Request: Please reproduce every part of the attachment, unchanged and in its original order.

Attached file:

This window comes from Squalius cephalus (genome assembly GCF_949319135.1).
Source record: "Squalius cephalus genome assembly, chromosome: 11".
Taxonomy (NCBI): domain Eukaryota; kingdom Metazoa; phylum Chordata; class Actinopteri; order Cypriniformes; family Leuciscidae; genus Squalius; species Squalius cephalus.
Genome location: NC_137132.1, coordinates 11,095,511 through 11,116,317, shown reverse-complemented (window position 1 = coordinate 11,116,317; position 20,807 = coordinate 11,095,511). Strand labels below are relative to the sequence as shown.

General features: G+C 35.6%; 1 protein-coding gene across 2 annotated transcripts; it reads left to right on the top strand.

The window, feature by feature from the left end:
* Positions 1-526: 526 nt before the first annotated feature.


This window comes from Squalius cephalus (genome assembly GCF_949319135.1).
Source record: "Squalius cephalus genome assembly, chromosome: 11".
Taxonomy (NCBI): domain Eukaryota; kingdom Metazoa; phylum Chordata; class Actinopteri; order Cypriniformes; family Leuciscidae; genus Squalius; species Squalius cephalus.
Genome location: NC_137132.1, coordinates 11,095,511 through 11,116,317, shown reverse-complemented (window position 1 = coordinate 11,116,317; position 20,807 = coordinate 11,095,511). Strand labels below are relative to the sequence as shown.

General features: G+C 35.6%; 1 protein-coding gene across 2 annotated transcripts; it reads left to right on the top strand.

The window, feature by feature from the left end:
* Positions 1-526: 526 nt before the first annotated feature.